Gonadotropin and steroid secretory patterns during chronic treatment with a luteinizing hormone-releasing hormone agonist analog in men.J Clin Endocrinol Metab. 1984 May; 58(5):862-7.JC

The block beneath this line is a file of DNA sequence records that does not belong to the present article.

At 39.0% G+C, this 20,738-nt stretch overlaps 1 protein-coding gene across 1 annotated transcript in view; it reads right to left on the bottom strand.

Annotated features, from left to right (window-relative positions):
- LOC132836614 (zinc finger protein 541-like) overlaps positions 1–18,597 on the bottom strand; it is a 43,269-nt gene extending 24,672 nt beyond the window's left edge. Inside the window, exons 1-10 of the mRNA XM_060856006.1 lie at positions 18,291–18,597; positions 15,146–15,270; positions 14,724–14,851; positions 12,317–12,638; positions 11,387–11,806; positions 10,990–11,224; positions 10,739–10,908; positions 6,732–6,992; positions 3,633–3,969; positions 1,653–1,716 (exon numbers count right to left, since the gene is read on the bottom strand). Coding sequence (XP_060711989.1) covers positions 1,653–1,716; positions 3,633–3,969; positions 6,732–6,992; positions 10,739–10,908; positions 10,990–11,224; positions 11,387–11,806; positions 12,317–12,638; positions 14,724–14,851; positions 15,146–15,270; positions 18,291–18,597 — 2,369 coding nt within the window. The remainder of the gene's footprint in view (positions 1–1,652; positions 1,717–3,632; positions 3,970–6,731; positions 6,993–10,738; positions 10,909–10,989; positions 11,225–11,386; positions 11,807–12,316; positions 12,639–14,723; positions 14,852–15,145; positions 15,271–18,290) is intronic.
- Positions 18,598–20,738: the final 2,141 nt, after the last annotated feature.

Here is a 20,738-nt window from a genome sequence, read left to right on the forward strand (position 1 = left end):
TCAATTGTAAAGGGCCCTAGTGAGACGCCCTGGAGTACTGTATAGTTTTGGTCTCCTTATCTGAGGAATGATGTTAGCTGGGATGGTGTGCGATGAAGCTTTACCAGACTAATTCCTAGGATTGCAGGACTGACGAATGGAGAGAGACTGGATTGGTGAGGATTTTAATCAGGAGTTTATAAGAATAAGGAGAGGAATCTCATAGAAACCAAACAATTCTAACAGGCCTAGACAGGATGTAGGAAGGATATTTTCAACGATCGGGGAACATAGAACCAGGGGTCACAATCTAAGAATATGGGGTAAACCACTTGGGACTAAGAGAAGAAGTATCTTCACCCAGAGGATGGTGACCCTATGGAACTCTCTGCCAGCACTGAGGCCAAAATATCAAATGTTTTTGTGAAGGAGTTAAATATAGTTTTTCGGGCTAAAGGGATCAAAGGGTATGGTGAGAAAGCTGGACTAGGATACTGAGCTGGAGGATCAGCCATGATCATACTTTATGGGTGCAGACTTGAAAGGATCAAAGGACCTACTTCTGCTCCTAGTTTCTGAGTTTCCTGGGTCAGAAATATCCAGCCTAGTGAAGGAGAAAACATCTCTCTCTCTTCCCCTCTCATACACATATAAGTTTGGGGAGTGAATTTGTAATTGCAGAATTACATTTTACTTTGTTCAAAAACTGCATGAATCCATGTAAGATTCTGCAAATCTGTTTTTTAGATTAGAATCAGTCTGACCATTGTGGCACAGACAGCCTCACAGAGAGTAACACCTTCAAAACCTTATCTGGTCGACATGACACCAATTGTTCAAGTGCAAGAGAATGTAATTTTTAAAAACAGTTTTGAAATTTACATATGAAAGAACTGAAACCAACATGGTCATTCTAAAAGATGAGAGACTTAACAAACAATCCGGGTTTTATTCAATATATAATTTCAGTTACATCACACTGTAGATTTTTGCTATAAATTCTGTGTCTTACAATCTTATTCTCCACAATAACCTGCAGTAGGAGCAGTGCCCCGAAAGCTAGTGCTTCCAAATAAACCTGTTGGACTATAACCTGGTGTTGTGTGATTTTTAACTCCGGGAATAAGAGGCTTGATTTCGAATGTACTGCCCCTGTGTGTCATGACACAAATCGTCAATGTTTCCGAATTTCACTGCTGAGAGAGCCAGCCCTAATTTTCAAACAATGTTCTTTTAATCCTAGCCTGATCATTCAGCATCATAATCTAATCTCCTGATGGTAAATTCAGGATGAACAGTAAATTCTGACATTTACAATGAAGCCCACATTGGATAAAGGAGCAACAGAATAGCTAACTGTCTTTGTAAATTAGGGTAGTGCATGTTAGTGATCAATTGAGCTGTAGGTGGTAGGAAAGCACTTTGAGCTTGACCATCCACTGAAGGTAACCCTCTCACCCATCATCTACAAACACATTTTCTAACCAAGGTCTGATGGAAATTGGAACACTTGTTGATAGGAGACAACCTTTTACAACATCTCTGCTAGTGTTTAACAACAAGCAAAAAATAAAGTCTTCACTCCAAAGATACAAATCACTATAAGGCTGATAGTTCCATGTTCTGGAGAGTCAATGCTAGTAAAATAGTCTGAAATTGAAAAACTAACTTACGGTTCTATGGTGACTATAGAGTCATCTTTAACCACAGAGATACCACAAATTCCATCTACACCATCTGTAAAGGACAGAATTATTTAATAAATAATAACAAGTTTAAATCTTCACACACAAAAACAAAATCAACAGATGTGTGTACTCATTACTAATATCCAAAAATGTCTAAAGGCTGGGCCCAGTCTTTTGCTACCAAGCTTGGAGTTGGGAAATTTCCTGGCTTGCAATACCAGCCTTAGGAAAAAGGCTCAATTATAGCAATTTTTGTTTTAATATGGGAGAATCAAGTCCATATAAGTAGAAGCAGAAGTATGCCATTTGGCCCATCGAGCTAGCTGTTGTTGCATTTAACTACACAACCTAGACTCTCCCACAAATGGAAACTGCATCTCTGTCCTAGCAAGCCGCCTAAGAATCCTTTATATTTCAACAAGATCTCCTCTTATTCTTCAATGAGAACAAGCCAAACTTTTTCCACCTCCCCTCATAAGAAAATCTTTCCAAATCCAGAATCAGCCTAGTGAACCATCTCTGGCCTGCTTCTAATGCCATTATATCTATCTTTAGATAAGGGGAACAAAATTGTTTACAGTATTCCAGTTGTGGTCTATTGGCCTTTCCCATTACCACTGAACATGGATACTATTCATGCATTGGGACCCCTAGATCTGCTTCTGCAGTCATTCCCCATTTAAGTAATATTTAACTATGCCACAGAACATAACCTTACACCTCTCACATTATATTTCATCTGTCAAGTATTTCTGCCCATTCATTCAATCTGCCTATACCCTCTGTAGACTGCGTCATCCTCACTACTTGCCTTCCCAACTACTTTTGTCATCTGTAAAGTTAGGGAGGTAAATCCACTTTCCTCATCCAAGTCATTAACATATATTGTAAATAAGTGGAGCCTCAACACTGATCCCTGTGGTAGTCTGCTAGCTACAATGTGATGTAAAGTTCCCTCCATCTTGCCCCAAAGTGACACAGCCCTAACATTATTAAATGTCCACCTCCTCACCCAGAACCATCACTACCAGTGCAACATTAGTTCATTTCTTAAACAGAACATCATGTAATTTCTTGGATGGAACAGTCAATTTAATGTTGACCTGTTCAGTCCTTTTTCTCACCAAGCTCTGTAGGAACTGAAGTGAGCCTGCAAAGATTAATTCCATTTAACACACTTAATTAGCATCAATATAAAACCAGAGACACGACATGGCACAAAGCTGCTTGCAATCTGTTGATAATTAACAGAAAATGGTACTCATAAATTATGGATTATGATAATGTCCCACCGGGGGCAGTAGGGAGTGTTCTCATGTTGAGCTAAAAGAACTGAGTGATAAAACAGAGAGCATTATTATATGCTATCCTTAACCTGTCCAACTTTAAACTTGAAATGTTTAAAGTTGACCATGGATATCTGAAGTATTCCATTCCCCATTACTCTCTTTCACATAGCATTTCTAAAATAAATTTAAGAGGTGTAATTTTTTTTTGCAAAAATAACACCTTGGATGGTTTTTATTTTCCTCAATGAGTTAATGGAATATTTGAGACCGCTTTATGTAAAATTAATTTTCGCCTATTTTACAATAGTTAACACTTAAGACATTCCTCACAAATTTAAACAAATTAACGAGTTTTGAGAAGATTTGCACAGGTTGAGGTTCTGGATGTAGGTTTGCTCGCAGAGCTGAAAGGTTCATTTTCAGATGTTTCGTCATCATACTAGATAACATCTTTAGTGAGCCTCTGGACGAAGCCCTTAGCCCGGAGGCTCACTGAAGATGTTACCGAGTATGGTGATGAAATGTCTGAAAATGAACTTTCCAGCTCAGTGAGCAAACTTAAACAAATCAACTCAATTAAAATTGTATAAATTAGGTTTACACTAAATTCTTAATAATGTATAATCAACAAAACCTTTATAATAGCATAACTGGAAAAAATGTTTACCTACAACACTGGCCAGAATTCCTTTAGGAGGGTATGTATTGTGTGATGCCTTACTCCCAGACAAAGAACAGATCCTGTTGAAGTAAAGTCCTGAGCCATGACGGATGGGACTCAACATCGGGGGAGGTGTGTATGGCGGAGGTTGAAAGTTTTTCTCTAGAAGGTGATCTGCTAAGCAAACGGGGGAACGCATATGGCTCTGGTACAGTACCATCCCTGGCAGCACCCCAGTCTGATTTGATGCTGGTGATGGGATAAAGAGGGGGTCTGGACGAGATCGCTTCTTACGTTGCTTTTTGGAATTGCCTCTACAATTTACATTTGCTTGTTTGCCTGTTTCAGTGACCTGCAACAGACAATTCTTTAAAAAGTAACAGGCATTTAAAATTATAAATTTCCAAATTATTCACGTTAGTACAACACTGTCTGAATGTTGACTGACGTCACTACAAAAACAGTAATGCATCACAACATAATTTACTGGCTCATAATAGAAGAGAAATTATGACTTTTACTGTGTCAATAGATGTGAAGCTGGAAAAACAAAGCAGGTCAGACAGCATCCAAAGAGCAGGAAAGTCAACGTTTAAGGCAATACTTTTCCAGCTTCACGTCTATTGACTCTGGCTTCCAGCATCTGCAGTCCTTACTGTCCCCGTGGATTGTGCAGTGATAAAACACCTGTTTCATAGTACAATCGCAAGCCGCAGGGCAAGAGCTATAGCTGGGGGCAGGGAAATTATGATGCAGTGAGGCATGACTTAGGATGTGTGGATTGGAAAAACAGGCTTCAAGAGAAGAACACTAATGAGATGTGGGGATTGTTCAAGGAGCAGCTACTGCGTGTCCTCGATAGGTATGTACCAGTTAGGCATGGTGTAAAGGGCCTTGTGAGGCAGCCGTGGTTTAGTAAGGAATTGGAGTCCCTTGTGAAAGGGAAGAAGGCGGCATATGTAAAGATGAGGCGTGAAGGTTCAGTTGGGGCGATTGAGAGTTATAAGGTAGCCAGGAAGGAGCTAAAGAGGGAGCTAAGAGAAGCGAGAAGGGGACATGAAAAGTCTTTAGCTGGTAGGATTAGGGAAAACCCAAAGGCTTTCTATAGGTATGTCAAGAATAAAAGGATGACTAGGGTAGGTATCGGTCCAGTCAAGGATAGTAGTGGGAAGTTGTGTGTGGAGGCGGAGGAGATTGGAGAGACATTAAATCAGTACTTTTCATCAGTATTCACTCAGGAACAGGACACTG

LHRH agonist analogs induce hypogonadism in man but the mechanism is uncertain. To evaluate this, we treated 13 normal men with 50 micrograms/day D-Trp6,Pro9-NEt LHRH (LHRHA) for periods up to 8 weeks and measured (1) patterns of endogenous gonadotropin and testosterone secretion, (2) gonadal response to exogenous human LH infusions, and (3) gonadotropin and testosterone responses to hourly bolus doses of LHRH. Seven men were evaluated with frequent sampling for 12-h periods every 4 week during treatment with LHRHA. Before treatment, all had three to four spikes of LH in 12 h. On the first day of treatment, the response to LHRHA was tested in four of the men, and there were significant increases in LH, FSH, and testosterone. After 4 weeks, all men had dramatic decreases in mean testosterone levels and blunted or absent gonadotropin responses to acute injection of LHRHA. Mean gonadotropin levels at 4 and 8 weeks were variable; values lower than pretreatment basal levels were found in three men, while unchanged or higher values were found in the remaining four. The pulsatile pattern of LH secretion, characteristic among these men before treatment, was lost during LHRHA therapy. Forty-eight-hour constant infusion of human LH in four other analog-treated men resulted in increases in serum testosterone comparable to those in untreated men. Pulsatile administration of native sequence LHRH to two other men during chronic treatment with LHRHA failed to elicit demonstrable responses in serum gonadotropin or testosterone levels. LHRHA produced a qualitative change in the pattern of LH release from the pituitary. Mean basal LH levels varied during treatment, but the normal pulsatile pattern was diminished. The gonadotropin response to pulsatile administration of LHRH was lost during chronic treatment with LHRHA, but the Leydig cell remained responsive to exogenous human LH. Thus, the locus of action of the analog appears to be at the level of the pituitary in man.